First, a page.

The whistle was so loud that some people in the band room snapped to attention. I may have been one of them. Marta laughed.
The bell rang and people were still making their way to their seats. Someone in the second row of the flute section was doing her math homework; I could see the notebook and textbook on her lap as we waited. We were relatively quiet for about a minute after Preston’s whistle, but that calm dissolved into the usual cacophony of band-sounds and accompanying mischief. The trumpets played as high as they could. Some trombones aimed paper ariplanes at the sousaphone bells. A group of freshman baritones produced a deck of cards and started playing Go Fish. Five minutes passed, and then ten, and still there was no sign of Mr. Przybylak. When we passed the fifteen-minute mark, the mellophone section leaders were doing this hilarious thing where they pretended to go into convulsions each time the piccolos tried to tune, but when I pointed it out to Marta, she didn’t seem to find it funny. I remembered belatedly the rumors I’d heard about her dad, how he’d died—she never talked about it and I’d only known her a few months, but people said it’d happened recently, during her freshman year.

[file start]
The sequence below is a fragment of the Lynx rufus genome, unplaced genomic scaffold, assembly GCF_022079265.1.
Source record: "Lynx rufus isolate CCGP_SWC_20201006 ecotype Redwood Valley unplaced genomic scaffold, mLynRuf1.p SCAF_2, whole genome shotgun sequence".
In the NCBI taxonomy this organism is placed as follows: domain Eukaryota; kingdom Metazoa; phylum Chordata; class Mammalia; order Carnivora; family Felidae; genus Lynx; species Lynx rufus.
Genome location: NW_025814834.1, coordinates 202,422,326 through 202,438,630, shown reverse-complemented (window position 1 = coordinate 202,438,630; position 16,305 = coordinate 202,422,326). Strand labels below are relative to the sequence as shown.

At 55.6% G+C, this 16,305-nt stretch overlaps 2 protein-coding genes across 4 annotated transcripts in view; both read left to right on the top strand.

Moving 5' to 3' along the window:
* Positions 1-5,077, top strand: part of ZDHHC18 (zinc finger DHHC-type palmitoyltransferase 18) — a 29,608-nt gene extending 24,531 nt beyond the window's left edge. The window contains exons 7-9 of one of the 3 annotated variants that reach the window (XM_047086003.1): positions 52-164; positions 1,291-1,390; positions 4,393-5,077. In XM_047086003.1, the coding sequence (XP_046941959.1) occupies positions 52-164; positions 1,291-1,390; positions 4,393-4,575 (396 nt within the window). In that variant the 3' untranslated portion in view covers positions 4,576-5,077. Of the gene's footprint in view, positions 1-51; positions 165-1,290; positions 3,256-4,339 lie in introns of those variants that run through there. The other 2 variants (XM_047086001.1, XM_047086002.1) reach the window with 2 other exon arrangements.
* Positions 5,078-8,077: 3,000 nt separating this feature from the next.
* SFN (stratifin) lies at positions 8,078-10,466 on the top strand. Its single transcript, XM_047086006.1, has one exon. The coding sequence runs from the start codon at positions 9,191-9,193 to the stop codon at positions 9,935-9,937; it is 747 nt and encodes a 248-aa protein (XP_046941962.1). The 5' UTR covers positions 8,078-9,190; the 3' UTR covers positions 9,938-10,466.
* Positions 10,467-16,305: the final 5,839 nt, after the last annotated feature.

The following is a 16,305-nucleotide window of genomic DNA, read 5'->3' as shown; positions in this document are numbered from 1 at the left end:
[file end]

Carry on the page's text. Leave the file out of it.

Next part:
At sixteen minutes Preston came in looking like he’d just been slapped, but without any redness on his face—in contrast, he’d gone completely pale. “You guys,” he said, stepping to the podium—some sousaphones got louder on purpose, but when he looked at them they shut up. It was something about the way his face looked.
“Uh, Przybylak—he’s still not here. And nobody knows where he is. He’s been missing since last night.” Everyone started talking at once, but Preston held up a hand, and we hushed again. “I was talking to the office. They’re sending a sub. I’m not supposed to tell you. I think the school sent the police to his house a little while ago—I heard the secretaries talking, on the phone?—when he wasn’t picking up, and his car and everything is all there, but he isn’t.”
I felt like there was someone kneading their fist into my stomach. Marta looked shocked, too—I could see her fingers turning white where she gripped her clarinet.
“I’m not gonna sit here,” a trombone said, standing up from the middle of the section. “I don’t know about you people, but I’m not gonna wait around for him to be found.”
“Tyler, the weather’s getting bad.” One of the mellophones stood and reached for his wrist; I recognized her as the trombone player’s girlfriend. “The snow’s that lake-effect stuff, and we’re getting more of it. They were saying they might cancel.”
“And what if Mr. Przybylak is somewhere out in it?”
The band was silent again.